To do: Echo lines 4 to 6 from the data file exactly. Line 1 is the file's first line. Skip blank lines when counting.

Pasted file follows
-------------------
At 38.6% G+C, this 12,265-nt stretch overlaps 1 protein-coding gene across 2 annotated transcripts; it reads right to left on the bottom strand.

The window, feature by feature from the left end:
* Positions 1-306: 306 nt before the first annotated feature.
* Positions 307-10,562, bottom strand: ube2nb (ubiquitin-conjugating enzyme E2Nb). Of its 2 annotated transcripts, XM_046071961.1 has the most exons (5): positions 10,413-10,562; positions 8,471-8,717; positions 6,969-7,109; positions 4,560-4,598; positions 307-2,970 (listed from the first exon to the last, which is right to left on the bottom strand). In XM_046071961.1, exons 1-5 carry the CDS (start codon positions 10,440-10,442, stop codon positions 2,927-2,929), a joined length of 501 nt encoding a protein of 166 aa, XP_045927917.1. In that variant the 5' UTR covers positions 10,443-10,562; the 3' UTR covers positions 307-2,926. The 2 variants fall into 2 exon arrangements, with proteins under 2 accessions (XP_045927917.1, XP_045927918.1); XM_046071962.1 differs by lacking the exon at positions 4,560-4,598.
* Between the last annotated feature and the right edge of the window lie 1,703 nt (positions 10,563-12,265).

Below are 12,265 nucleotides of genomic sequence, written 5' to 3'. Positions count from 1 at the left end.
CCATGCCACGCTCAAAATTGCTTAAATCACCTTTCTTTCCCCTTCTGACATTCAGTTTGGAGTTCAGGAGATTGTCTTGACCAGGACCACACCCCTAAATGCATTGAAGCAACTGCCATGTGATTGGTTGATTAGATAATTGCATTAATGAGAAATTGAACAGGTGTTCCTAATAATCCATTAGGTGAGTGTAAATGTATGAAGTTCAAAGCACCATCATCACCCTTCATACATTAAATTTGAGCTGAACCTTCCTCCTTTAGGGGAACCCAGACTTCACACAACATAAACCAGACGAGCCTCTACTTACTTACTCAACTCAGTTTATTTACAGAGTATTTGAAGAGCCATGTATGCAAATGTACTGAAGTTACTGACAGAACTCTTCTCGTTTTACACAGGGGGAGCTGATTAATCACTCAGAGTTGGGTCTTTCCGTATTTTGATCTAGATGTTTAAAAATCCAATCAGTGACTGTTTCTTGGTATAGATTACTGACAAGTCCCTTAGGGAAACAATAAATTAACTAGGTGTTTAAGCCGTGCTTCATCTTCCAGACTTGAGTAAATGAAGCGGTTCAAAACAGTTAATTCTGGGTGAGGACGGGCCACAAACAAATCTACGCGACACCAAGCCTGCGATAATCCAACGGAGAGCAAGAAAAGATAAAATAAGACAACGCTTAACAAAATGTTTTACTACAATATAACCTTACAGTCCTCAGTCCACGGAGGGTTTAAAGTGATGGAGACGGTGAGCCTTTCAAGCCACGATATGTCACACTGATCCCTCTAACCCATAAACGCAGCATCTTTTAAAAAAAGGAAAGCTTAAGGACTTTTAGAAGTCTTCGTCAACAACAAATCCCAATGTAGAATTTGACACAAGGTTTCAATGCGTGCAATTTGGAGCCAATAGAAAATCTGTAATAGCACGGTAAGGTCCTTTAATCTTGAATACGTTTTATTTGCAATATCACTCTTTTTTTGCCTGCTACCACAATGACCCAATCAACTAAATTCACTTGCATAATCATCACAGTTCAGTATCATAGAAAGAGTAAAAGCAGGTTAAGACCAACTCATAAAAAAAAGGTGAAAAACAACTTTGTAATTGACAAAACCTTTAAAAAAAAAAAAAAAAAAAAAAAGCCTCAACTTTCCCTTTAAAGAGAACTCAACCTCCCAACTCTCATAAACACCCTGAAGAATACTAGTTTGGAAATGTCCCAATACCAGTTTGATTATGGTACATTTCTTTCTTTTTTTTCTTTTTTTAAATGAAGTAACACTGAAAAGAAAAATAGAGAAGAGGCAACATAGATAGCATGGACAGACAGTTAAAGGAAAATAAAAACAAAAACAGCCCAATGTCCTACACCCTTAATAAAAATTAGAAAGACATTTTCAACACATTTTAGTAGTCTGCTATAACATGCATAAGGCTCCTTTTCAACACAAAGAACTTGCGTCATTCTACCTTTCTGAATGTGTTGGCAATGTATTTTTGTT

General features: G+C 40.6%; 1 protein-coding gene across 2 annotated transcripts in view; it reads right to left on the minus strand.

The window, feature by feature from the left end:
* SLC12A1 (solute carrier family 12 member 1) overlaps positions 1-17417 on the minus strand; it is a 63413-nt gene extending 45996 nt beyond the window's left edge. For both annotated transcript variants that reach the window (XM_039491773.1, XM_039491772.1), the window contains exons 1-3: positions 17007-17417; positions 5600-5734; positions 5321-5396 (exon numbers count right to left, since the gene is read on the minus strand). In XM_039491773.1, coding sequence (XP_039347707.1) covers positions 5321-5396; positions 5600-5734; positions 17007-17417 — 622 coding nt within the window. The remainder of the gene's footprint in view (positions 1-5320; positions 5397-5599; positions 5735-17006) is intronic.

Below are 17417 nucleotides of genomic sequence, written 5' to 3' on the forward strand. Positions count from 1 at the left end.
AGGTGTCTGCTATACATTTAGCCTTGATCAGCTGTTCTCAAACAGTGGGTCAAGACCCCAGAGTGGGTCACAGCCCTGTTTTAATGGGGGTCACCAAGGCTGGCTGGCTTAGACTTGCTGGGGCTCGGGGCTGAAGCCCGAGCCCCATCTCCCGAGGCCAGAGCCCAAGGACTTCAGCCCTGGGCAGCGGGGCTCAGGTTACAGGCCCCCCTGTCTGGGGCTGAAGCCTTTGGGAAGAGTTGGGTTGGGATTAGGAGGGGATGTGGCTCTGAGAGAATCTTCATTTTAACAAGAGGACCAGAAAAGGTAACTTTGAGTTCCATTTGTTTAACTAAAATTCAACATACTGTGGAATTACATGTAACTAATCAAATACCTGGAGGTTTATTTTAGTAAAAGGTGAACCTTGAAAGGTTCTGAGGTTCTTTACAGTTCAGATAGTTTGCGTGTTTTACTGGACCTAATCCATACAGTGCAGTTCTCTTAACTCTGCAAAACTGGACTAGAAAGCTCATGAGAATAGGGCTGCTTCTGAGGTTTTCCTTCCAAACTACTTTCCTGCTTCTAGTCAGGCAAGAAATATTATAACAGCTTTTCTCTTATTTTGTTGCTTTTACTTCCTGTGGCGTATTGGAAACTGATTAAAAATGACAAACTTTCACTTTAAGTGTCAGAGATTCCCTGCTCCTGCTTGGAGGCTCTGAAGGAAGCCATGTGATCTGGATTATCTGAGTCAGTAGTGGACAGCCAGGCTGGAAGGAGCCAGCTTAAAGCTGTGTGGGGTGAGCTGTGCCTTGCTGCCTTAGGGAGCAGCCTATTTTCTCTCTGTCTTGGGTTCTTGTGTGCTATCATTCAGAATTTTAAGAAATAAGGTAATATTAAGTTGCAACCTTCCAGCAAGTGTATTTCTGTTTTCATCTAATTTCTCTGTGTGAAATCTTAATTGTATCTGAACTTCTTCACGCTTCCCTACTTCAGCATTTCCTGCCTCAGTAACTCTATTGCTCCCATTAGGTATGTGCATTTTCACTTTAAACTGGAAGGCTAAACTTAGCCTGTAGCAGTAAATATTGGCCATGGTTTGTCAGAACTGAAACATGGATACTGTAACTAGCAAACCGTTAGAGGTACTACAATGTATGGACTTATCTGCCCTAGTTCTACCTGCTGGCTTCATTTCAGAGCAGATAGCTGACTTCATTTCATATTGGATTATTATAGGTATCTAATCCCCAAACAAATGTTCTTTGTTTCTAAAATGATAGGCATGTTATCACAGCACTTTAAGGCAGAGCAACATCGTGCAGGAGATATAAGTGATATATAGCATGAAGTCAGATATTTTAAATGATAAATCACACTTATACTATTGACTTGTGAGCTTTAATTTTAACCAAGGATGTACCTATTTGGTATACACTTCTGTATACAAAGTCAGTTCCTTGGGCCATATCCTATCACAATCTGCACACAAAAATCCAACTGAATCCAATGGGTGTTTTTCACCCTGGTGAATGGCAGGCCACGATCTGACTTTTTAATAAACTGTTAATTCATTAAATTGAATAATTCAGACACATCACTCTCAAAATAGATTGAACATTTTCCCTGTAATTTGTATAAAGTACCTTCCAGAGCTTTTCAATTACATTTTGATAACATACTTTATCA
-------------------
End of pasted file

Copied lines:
* Positions 307-10,562, bottom strand: ube2nb (ubiquitin-conjugating enzyme E2Nb). Of its 2 annotated transcripts, XM_046071961.1 has the most exons (5): positions 10,413-10,562; positions 8,471-8,717; positions 6,969-7,109; positions 4,560-4,598; positions 307-2,970 (listed from the first exon to the last, which is right to left on the bottom strand). In XM_046071961.1, exons 1-5 carry the CDS (start codon positions 10,440-10,442, stop codon positions 2,927-2,929), a joined length of 501 nt encoding a protein of 166 aa, XP_045927917.1. In that variant the 5' UTR covers positions 10,443-10,562; the 3' UTR covers positions 307-2,926. The 2 variants fall into 2 exon arrangements, with proteins under 2 accessions (XP_045927917.1, XP_045927918.1); XM_046071962.1 differs by lacking the exon at positions 4,560-4,598.
* Between the last annotated feature and the right edge of the window lie 1,703 nt (positions 10,563-12,265).

Below are 12,265 nucleotides of genomic sequence, written 5' to 3'. Positions count from 1 at the left end.